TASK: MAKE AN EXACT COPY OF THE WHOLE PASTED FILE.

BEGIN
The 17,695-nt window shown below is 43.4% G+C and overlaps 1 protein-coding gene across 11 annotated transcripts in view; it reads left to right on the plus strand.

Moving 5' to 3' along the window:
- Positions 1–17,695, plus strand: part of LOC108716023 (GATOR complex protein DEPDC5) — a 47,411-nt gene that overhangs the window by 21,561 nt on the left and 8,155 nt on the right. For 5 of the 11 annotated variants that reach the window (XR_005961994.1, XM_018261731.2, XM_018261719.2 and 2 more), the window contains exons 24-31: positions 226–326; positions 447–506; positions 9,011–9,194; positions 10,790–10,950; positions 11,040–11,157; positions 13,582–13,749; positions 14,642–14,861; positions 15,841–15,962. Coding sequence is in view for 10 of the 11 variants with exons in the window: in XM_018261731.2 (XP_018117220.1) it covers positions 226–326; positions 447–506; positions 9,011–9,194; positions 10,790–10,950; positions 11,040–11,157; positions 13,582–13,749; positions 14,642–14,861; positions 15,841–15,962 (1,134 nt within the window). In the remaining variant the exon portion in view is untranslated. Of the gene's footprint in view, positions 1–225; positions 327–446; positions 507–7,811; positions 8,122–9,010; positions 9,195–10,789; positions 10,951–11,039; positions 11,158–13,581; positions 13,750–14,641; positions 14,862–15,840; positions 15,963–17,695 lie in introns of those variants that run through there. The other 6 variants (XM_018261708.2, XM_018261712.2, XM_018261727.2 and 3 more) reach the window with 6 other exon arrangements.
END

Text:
The 17,695-nt window shown below is 43.4% G+C and overlaps 1 protein-coding gene across 11 annotated transcripts in view; it reads left to right on the plus strand.

Moving 5' to 3' along the window:
- Positions 1–17,695, plus strand: part of LOC108716023 (GATOR complex protein DEPDC5) — a 47,411-nt gene that overhangs the window by 21,561 nt on the left and 8,155 nt on the right. For 5 of the 11 annotated variants that reach the window (XR_005961994.1, XM_018261731.2, XM_018261719.2 and 2 more), the window contains exons 24-31: positions 226–326; positions 447–506; positions 9,011–9,194; positions 10,790–10,950; positions 11,040–11,157; positions 13,582–13,749; positions 14,642–14,861; positions 15,841–15,962. Coding sequence is in view for 10 of the 11 variants with exons in the window: in XM_018261731.2 (XP_018117220.1) it covers positions 226–326; positions 447–506; positions 9,011–9,194; positions 10,790–10,950; positions 11,040–11,157; positions 13,582–13,749; positions 14,642–14,861; positions 15,841–15,962 (1,134 nt within the window). In the remaining variant the exon portion in view is untranslated. Of the gene's footprint in view, positions 1–225; positions 327–446; positions 507–7,811; positions 8,122–9,010; positions 9,195–10,789; positions 10,951–11,039; positions 11,158–13,581; positions 13,750–14,641; positions 14,862–15,840; positions 15,963–17,695 lie in introns of those variants that run through there. The other 6 variants (XM_018261708.2, XM_018261712.2, XM_018261727.2 and 3 more) reach the window with 6 other exon arrangements.